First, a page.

Putin’s war: restorative reflections

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    The hearts of all restorative justice people are with the suffering of the people of Ukraine. We draw inspiration from the tenacity of their resilience as a people with a right to defend their independence and identity and from so many acts of kindness at border crossings. Is this Ukraine’s finest generation of its long history of suffering and struggle against tyranny? Of all crimes, the criminal law must insist that war crimes are shameful, not heroic. War making cannot be read as a realm of pure realpolitik; it must be constrained by rules of the international order. So, it is heartening that the Chief Prosecutor of the International Criminal Court (ICC) has commenced war crime investigations that examine conduct on all sides, with leading jurists discussing paths to charge Vladimir Putin with the crime of aggression for the invasion itself (Sands, 2022). Of course, it must be cautioned that in the past NATO leaders should have been charged with the crime of aggression for cases like Iraq, and for other crimes committed on all sides after such uninvited, unprovoked invasions. The ICC must attend to legitimacy as an institution that is better than just a NATO pawn. The Ukraine case is particularly egregious, not just for the sheer scale of slaughter and bullying. The Russian state has never before put its nuclear forces into a heightened state of alert. There has been no occasion since the end of the Cold War when any of the major nuclear powers raised its nuclear force alert level in an attempt to coerce another side, let alone in the midst of major war.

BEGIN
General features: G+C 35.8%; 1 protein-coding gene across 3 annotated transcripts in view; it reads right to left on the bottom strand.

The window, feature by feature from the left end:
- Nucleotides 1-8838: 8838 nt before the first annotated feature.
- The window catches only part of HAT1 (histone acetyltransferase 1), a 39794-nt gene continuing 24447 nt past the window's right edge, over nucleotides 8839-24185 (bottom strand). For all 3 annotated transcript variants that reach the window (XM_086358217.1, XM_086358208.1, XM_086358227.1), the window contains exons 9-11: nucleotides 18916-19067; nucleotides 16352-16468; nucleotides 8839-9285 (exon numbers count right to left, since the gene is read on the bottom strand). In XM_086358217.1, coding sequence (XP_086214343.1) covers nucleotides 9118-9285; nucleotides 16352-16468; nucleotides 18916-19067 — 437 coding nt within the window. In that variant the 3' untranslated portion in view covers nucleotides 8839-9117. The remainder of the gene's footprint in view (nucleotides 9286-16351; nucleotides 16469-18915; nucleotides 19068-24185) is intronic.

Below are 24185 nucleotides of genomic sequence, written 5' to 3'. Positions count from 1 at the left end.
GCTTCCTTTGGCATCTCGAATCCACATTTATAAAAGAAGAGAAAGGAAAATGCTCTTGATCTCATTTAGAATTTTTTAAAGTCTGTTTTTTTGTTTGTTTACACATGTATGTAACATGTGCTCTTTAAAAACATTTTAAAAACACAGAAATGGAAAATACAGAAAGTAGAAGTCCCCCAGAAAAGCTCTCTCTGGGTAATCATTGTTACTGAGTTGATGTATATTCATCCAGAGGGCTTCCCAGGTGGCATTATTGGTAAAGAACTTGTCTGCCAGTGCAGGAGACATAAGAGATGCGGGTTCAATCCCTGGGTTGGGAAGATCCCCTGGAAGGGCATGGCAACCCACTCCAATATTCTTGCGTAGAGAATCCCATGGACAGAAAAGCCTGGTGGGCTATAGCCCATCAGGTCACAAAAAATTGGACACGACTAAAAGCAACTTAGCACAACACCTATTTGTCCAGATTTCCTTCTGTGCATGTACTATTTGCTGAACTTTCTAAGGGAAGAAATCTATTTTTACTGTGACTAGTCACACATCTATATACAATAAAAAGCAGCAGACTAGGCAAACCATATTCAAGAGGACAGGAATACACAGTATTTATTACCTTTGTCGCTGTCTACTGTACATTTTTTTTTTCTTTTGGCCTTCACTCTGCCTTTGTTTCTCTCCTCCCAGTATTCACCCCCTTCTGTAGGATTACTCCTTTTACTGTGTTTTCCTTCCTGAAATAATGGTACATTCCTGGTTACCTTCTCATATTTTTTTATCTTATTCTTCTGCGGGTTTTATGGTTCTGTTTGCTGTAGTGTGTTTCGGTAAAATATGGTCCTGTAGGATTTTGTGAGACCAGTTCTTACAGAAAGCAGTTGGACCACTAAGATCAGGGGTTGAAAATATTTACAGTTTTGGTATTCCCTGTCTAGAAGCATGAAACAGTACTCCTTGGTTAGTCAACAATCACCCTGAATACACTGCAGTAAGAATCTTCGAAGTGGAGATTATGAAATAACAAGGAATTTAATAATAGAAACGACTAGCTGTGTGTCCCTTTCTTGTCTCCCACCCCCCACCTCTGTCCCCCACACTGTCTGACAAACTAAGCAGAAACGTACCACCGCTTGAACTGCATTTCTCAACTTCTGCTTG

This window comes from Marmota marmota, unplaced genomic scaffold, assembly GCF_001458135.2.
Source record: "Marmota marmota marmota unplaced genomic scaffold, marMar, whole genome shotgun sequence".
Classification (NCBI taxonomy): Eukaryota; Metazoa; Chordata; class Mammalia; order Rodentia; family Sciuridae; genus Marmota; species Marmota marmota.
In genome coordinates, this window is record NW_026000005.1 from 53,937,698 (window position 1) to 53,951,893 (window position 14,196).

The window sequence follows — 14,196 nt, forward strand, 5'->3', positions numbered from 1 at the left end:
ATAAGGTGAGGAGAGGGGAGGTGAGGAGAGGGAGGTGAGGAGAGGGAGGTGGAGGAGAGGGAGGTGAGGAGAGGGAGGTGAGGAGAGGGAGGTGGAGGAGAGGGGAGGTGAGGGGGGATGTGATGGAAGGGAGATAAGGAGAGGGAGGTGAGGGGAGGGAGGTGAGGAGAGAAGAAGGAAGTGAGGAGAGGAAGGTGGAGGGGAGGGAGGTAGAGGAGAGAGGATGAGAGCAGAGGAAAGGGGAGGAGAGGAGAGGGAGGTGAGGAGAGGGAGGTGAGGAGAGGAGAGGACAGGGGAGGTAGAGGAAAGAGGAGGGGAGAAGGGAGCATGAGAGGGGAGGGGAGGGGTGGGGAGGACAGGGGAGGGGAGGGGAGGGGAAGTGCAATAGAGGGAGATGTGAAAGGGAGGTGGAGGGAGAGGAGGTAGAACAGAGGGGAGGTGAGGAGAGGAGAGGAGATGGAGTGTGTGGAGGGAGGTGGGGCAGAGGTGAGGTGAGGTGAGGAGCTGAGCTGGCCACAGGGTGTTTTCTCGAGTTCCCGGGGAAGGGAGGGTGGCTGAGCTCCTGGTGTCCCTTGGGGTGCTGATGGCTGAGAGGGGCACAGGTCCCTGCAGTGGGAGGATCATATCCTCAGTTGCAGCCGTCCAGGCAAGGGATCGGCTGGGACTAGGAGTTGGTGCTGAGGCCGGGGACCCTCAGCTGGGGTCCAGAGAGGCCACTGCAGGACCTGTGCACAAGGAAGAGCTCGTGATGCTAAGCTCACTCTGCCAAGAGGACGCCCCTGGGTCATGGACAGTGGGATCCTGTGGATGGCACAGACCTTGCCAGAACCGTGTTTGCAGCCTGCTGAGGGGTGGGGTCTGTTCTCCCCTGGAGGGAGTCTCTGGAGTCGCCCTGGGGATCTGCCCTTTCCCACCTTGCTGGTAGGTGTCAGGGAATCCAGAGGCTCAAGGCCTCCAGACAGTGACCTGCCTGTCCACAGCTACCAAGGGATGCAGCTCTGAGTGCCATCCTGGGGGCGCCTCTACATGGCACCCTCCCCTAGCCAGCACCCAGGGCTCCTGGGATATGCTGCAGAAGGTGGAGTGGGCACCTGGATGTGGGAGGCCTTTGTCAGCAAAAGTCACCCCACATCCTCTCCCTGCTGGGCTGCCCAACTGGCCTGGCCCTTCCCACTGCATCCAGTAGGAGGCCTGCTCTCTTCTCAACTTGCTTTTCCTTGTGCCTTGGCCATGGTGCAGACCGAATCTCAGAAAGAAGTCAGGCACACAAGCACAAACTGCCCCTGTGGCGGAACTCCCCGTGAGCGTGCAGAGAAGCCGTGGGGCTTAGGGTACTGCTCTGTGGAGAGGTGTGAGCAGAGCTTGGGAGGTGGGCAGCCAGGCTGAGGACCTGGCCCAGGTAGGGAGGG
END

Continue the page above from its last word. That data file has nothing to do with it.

Original languageEnglish
    JournalThe International Journal of Restorative Justice
    Publication statusPublished - 2022


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